LaMotte is in the blood. Literally. It was in 1688 that Pierre Joubert, forebear of moi, packed up and left the town of La Motte D’Aigues in Provence to flee from those fellow Catholic countrymen wishing to cause him and his fellow Protestants bloody bodily harm due their faith.
Cut to 2012 and LaMotte is pretty much on everyone’s lips. This Franschhoek wine estate has gone about setting new standards for just about everything wine tourism related. Art. Great cuisine. Majestic scenery. Spectacular modern and atmospheric venues. An air of hospitality so dense you can cut it with a Nikon?+¦-+???+¦-ú?-¦?+¦-+?-+ LaMotte oozes uniqueness and signature. It is one of the wine world’s great wineland destinations.
Those having had the pleasure of visiting LaMotte and experiencing all this will be bearers of the term “emotional take-out”, something I learnt from an Australian wine tourism fundi. Loosely translated from Ozzie, this means that a bloody marvellous experience will stay with you, leading to a positive association with the venue’s products. In other words, give punters a good time and they will continue supporting you once they leave the farm gate.
In this LaMotte seems to have succeeded. Whenever I receive a freebie from the estate, I can’t help but to experience a feeling of immense positivity and alacrity when looking at the DHL delivery.
I like it lots, immediately.
A recent LaMotte delivery was a real serious number: the M+¬thode Cap Classique which is presented beautifully in an antique-looking French bottle and even has a larnie sleeve-sort of thing made from soft material with a string to close the top. Quite a production.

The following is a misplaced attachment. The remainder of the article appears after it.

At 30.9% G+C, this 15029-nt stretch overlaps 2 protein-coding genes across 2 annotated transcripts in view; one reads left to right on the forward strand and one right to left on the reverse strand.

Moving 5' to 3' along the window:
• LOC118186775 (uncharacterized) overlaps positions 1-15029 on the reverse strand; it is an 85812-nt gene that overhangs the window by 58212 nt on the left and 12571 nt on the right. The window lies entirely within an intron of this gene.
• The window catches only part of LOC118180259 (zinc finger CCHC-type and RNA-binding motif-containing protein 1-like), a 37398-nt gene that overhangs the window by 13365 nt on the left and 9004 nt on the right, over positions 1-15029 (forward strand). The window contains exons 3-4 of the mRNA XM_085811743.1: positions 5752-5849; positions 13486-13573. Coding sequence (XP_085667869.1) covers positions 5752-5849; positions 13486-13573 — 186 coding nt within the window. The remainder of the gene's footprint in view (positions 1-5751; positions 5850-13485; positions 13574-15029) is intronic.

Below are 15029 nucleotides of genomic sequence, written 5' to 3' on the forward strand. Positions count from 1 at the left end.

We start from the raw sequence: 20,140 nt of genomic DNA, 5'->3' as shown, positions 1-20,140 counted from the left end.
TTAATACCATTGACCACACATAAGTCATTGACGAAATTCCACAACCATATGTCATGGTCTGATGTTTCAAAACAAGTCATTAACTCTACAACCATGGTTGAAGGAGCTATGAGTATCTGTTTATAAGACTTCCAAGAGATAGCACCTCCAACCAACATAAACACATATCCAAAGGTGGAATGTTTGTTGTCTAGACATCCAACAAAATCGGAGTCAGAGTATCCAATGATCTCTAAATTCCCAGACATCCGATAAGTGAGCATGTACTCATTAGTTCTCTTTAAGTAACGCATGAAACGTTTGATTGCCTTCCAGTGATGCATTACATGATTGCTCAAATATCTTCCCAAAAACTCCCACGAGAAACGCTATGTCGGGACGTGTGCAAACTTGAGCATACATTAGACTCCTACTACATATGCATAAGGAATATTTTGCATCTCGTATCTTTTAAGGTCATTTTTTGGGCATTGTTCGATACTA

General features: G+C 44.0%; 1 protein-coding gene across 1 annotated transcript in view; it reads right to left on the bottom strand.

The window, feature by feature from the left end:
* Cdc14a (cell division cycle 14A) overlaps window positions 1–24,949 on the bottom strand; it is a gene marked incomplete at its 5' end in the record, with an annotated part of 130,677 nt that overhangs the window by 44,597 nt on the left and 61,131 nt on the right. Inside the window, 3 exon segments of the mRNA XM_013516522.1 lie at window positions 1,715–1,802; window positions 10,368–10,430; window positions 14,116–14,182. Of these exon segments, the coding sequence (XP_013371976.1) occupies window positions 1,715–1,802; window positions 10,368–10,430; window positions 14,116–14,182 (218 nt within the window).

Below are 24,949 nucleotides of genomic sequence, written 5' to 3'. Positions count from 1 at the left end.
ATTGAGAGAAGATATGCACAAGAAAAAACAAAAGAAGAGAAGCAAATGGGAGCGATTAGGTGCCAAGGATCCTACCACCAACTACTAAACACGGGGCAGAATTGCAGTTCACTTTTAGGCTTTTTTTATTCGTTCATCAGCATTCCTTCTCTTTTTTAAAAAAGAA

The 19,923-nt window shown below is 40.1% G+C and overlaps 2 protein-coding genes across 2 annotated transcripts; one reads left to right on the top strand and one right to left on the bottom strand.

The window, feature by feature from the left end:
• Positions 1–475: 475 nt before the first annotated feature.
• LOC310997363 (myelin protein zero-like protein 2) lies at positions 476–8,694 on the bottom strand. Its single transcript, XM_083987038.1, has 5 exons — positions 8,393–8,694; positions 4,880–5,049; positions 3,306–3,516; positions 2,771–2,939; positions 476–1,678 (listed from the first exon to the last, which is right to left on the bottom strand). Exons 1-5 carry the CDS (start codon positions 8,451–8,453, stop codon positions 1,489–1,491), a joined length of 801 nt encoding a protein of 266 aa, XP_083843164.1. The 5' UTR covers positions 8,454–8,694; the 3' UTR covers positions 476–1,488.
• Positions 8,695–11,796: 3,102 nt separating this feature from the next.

Ignoring the temptation to haul-out this extravagantly elegant bottle whilst impressing guests, I chilled the blighter and popped it in my office, as professional duty is more important than ostentatious and conversation-grabbing dinner hostings.
The first thing I can say is that the 2009 version of LaMotte’s MCC is miles apart from the 2008 and much more to my liking. The 2008 took the green apple thing a bit too seriously and was, well, just another bubbly.
2009 has, however, delivered a creature of another dimension all together.
No apple. No tiring layers of yeasty burnt biscuit. No “just another bubbly”. This wine is extremely classy, for the very reason that it is a wine first and bubbly second.
The 60-40 ratio of Chardonnay-Pinot Noir splashes a lot of juicy fruit on this canvas, with aromas of citrus and raspberry jumping at you so hard you might want a fly-swatter. The base wine is a picture of elegance and finesse, and this has been maintained throughout the 25 month bottle maturation.
The second fermentation must have been set-off by an extremely fine yeast as the sparkle and bubble is beautifully integrated and the primary grape flavours left unmasked. The bubble is refreshing, but without any excessive crunchiness. The finish is fine, clean with perky fruit length. No bitter, chemical tastes of a hasty secondary fermentation.
If you are going to drop R300 on a MCC, this is going to deliver. And the memories are free.
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